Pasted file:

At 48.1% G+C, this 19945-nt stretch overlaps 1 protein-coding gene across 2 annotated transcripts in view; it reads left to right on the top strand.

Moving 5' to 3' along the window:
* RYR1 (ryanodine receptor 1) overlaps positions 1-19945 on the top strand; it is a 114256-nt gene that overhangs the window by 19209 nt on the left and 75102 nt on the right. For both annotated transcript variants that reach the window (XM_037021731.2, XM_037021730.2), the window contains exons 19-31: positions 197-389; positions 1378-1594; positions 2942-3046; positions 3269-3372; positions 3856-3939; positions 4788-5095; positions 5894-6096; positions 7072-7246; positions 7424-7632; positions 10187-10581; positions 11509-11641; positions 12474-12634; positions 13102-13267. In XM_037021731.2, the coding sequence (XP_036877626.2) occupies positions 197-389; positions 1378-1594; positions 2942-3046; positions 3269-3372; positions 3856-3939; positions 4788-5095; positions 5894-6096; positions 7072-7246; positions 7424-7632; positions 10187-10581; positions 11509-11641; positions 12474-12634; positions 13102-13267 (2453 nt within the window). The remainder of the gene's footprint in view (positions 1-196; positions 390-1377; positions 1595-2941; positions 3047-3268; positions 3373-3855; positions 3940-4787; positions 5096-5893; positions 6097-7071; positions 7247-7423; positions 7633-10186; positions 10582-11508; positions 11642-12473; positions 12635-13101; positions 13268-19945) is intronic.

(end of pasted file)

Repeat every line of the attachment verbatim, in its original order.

At 48.1% G+C, this 19945-nt stretch overlaps 1 protein-coding gene across 2 annotated transcripts in view; it reads left to right on the top strand.

Moving 5' to 3' along the window:
* RYR1 (ryanodine receptor 1) overlaps positions 1-19945 on the top strand; it is a 114256-nt gene that overhangs the window by 19209 nt on the left and 75102 nt on the right. For both annotated transcript variants that reach the window (XM_037021731.2, XM_037021730.2), the window contains exons 19-31: positions 197-389; positions 1378-1594; positions 2942-3046; positions 3269-3372; positions 3856-3939; positions 4788-5095; positions 5894-6096; positions 7072-7246; positions 7424-7632; positions 10187-10581; positions 11509-11641; positions 12474-12634; positions 13102-13267. In XM_037021731.2, the coding sequence (XP_036877626.2) occupies positions 197-389; positions 1378-1594; positions 2942-3046; positions 3269-3372; positions 3856-3939; positions 4788-5095; positions 5894-6096; positions 7072-7246; positions 7424-7632; positions 10187-10581; positions 11509-11641; positions 12474-12634; positions 13102-13267 (2453 nt within the window). The remainder of the gene's footprint in view (positions 1-196; positions 390-1377; positions 1595-2941; positions 3047-3268; positions 3373-3855; positions 3940-4787; positions 5096-5893; positions 6097-7071; positions 7247-7423; positions 7633-10186; positions 10582-11508; positions 11642-12473; positions 12635-13101; positions 13268-19945) is intronic.